Q. I need guidance on how to approach a tub-to-shower conversion of the bathroom on the main floor of my house. I need to make this bathroom safer for us seniors. All of the essential utilities are easily accessible from the basement. I haven’t done the layout yet. Do you have suggestions?
A. The first thing you should do is call either a general contractor or one of a number of bath-fitting companies that specialize in tub conversions. These specialty companies are one-stop shopping, as they have licensed plumbers to pull permits and do the work in conjunction with the carpentry end of things. Always make sure whomever you hire is going to pull the necessary permits and is licensed with the state. There are code issues with drain size when converting tubs to showers, and this needs to be done right.
My advice would be to use a qualified general contractor with knowledge of design that is compliant with the Americans with Disabilities Act. This is because there are many factors that go into making a bathroom safe enough for the occupants to age in place. We typically will increase lighting, change toilets to comfort height, and install blocking in walls for future or current safety grab bars in various locations, not just in the shower. We will make suggestions on safe non-skid tiles and easy-to-use faucets and door handles. There is a lot to think about, and since you don’t want to remodel the bath again if you can avoid it, it’s best to get it ready now for future needs.
Q. Our gas forced-hot air heating system is about 35 years old but in good condition. We have it serviced twice a year, frequently replace the filter, and recently had all the ducts cleaned, yet it produces a very fine layer of dust that covers everything. Other than installing a new system, how can we solve this problem?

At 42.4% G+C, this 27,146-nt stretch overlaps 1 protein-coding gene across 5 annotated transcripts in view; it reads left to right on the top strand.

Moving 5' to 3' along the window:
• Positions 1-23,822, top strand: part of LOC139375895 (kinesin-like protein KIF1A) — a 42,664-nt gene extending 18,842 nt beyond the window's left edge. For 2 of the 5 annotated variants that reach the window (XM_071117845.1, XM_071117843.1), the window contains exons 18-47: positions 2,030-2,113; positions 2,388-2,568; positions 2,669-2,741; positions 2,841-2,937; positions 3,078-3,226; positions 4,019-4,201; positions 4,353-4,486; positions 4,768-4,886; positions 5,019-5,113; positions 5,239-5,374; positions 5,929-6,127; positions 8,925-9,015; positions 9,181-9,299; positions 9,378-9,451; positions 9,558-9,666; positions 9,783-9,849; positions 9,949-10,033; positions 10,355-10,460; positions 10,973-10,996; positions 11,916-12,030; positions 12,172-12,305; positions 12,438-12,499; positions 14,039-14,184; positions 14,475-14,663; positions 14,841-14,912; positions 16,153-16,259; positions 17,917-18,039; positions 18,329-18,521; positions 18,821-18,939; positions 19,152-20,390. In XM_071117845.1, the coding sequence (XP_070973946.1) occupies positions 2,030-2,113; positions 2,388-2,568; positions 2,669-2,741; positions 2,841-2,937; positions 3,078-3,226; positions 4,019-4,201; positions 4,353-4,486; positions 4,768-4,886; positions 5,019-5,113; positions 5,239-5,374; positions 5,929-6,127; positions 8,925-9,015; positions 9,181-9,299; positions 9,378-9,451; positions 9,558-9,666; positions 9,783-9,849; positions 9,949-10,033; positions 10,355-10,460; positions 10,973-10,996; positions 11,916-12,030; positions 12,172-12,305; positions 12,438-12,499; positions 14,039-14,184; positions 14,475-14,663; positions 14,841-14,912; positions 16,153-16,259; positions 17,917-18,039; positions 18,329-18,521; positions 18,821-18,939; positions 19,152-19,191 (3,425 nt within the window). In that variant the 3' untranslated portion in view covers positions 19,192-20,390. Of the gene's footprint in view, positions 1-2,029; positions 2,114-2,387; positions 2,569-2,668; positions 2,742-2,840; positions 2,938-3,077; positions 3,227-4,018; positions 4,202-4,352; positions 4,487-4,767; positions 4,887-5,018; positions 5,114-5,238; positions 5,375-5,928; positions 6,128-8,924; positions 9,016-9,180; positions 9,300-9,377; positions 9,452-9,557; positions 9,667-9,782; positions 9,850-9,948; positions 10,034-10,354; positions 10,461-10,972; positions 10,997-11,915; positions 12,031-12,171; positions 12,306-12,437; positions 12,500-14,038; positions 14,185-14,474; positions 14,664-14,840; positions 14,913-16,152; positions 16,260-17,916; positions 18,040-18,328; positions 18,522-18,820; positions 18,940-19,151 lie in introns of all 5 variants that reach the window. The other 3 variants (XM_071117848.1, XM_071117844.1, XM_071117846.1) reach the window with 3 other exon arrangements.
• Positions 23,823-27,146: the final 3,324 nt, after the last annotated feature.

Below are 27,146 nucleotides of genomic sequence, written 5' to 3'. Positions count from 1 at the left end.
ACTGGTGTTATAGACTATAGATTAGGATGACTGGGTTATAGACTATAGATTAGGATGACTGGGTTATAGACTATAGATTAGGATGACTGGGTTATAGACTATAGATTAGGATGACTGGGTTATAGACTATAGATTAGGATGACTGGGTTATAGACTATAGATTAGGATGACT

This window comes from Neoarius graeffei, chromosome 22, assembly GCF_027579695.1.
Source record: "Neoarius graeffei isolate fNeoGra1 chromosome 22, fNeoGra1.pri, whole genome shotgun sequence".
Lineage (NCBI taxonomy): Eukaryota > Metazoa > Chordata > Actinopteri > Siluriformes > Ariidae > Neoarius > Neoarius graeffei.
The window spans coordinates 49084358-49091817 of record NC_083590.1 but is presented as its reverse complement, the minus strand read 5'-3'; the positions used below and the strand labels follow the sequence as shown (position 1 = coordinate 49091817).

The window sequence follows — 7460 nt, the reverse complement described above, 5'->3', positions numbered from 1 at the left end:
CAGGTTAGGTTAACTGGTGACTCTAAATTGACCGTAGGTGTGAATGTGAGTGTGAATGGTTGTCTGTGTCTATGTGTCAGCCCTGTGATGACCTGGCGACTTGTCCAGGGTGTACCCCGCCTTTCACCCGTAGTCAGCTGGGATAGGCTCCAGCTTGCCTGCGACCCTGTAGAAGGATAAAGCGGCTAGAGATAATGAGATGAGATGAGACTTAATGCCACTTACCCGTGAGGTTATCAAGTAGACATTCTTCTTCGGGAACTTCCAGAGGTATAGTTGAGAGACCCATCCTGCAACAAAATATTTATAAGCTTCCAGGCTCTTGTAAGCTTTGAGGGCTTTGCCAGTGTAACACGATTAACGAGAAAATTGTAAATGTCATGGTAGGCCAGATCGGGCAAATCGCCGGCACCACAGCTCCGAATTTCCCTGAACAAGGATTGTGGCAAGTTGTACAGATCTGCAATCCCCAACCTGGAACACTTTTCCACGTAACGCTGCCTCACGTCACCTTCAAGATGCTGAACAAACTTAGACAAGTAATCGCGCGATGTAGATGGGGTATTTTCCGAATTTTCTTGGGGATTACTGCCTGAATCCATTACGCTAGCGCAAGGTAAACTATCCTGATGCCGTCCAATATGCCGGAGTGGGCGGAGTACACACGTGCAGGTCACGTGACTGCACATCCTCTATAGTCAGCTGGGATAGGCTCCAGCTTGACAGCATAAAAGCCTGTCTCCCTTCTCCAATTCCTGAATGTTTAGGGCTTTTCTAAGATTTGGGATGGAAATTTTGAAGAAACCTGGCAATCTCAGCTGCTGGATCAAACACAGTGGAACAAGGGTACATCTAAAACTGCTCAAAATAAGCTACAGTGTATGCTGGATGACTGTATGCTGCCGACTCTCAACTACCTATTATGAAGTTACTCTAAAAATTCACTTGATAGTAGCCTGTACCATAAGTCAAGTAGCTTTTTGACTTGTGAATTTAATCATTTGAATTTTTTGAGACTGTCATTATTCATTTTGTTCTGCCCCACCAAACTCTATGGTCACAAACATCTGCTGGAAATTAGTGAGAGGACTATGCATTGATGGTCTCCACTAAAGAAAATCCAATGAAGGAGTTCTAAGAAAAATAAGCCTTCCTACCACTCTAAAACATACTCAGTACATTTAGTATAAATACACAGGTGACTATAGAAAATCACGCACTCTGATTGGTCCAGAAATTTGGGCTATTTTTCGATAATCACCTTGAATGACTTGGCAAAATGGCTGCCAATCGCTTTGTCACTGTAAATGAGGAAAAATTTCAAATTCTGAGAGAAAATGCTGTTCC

A. A couple of things could be going on here. Whenever we install forced-hot air systems, we include a high-performance filter system in the return. All filters are not created equal, a MERV filter that is fit properly could make a difference. Another potential source could be the ducts themselves. More often than not we find that ducts are not air sealed very well or at all. This can lead to huge inefficiencies through air loss but can also allow dust to make its way into the duct system. The main trunks are most likely in your basement, which is typically pretty dusty in most homes, and if those are not sealed correctly, that could be a source. Your problem with dust everywhere sounds pretty extreme and could have other sources, but I’d recommend asking your HVAC contractor to do an air pressure test on the ducts to see whether you have a problem there.
Mark Philben is the project development manager at Charlie Allen Renovations in Cambridge. Send your questions to [email protected]. Questions are subject to editing. Subscribe to our free real estate newsletter at pages.email.bostonglobe.com/AddressSignUp. Subscribe to the Globe’s free real estate newsletter — our weekly digest on buying, selling, and design — at pages.email.bostonglobe.com/AddressSignUp. Follow us